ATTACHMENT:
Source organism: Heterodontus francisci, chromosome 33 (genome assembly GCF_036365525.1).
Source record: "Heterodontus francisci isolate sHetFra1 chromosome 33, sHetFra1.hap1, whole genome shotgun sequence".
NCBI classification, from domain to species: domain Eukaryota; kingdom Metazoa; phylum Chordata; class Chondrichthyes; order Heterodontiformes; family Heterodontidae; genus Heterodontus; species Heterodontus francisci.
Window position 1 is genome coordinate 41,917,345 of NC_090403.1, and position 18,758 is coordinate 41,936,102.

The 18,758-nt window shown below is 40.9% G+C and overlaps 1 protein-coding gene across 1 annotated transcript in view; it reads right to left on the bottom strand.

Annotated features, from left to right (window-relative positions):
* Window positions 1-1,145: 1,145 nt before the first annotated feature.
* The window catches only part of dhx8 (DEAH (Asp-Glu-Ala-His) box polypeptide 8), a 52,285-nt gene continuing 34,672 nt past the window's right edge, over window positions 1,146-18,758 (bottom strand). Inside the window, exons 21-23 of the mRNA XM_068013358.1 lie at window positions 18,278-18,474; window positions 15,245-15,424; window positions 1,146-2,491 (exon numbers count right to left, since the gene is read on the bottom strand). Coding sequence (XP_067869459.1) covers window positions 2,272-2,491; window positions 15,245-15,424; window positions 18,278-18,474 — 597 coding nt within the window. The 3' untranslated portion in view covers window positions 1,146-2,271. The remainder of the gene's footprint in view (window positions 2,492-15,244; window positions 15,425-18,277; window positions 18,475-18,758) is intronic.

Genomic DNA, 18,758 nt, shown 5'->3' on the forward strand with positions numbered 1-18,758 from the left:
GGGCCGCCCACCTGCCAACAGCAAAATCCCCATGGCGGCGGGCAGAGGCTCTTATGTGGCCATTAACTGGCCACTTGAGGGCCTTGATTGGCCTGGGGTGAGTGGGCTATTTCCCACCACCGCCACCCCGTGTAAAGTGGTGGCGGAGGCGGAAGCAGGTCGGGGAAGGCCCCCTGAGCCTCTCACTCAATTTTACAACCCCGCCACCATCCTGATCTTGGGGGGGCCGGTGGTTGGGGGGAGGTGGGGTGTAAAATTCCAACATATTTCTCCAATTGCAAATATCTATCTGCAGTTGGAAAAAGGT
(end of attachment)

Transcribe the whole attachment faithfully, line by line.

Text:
Source organism: Heterodontus francisci, chromosome 33 (genome assembly GCF_036365525.1).
Source record: "Heterodontus francisci isolate sHetFra1 chromosome 33, sHetFra1.hap1, whole genome shotgun sequence".
NCBI classification, from domain to species: domain Eukaryota; kingdom Metazoa; phylum Chordata; class Chondrichthyes; order Heterodontiformes; family Heterodontidae; genus Heterodontus; species Heterodontus francisci.
Window position 1 is genome coordinate 41,917,345 of NC_090403.1, and position 18,758 is coordinate 41,936,102.

The 18,758-nt window shown below is 40.9% G+C and overlaps 1 protein-coding gene across 1 annotated transcript in view; it reads right to left on the bottom strand.

Annotated features, from left to right (window-relative positions):
* Window positions 1-1,145: 1,145 nt before the first annotated feature.
* The window catches only part of dhx8 (DEAH (Asp-Glu-Ala-His) box polypeptide 8), a 52,285-nt gene continuing 34,672 nt past the window's right edge, over window positions 1,146-18,758 (bottom strand). Inside the window, exons 21-23 of the mRNA XM_068013358.1 lie at window positions 18,278-18,474; window positions 15,245-15,424; window positions 1,146-2,491 (exon numbers count right to left, since the gene is read on the bottom strand). Coding sequence (XP_067869459.1) covers window positions 2,272-2,491; window positions 15,245-15,424; window positions 18,278-18,474 — 597 coding nt within the window. The 3' untranslated portion in view covers window positions 1,146-2,271. The remainder of the gene's footprint in view (window positions 2,492-15,244; window positions 15,425-18,277; window positions 18,475-18,758) is intronic.

Genomic DNA, 18,758 nt, shown 5'->3' on the forward strand with positions numbered 1-18,758 from the left:
GGGCCGCCCACCTGCCAACAGCAAAATCCCCATGGCGGCGGGCAGAGGCTCTTATGTGGCCATTAACTGGCCACTTGAGGGCCTTGATTGGCCTGGGGTGAGTGGGCTATTTCCCACCACCGCCACCCCGTGTAAAGTGGTGGCGGAGGCGGAAGCAGGTCGGGGAAGGCCCCCTGAGCCTCTCACTCAATTTTACAACCCCGCCACCATCCTGATCTTGGGGGGGCCGGTGGTTGGGGGGAGGTGGGGTGTAAAATTCCAACATATTTCTCCAATTGCAAATATCTATCTGCAGTTGGAAAAAGGT